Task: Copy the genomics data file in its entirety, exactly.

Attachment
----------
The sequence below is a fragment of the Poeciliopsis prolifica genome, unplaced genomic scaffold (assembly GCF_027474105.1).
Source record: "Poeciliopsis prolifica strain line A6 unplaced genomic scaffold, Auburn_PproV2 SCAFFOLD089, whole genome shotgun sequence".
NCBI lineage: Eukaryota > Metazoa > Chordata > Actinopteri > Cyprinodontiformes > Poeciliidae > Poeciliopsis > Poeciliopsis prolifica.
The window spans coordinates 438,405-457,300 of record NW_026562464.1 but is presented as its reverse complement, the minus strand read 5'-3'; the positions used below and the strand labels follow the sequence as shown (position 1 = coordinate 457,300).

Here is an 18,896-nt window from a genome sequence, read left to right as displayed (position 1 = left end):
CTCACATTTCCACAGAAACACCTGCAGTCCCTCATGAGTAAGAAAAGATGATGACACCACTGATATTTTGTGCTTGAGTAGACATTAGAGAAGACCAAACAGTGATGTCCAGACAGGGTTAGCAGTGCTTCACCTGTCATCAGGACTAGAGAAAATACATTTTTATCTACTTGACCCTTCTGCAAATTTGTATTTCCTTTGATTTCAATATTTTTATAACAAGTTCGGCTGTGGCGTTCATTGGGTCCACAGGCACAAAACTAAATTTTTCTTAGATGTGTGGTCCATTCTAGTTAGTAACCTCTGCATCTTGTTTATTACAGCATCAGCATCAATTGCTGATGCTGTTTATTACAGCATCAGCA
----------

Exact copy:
The sequence below is a fragment of the Poeciliopsis prolifica genome, unplaced genomic scaffold (assembly GCF_027474105.1).
Source record: "Poeciliopsis prolifica strain line A6 unplaced genomic scaffold, Auburn_PproV2 SCAFFOLD089, whole genome shotgun sequence".
NCBI lineage: Eukaryota > Metazoa > Chordata > Actinopteri > Cyprinodontiformes > Poeciliidae > Poeciliopsis > Poeciliopsis prolifica.
The window spans coordinates 438,405-457,300 of record NW_026562464.1 but is presented as its reverse complement, the minus strand read 5'-3'; the positions used below and the strand labels follow the sequence as shown (position 1 = coordinate 457,300).

Here is an 18,896-nt window from a genome sequence, read left to right as displayed (position 1 = left end):
CTCACATTTCCACAGAAACACCTGCAGTCCCTCATGAGTAAGAAAAGATGATGACACCACTGATATTTTGTGCTTGAGTAGACATTAGAGAAGACCAAACAGTGATGTCCAGACAGGGTTAGCAGTGCTTCACCTGTCATCAGGACTAGAGAAAATACATTTTTATCTACTTGACCCTTCTGCAAATTTGTATTTCCTTTGATTTCAATATTTTTATAACAAGTTCGGCTGTGGCGTTCATTGGGTCCACAGGCACAAAACTAAATTTTTCTTAGATGTGTGGTCCATTCTAGTTAGTAACCTCTGCATCTTGTTTATTACAGCATCAGCATCAATTGCTGATGCTGTTTATTACAGCATCAGCA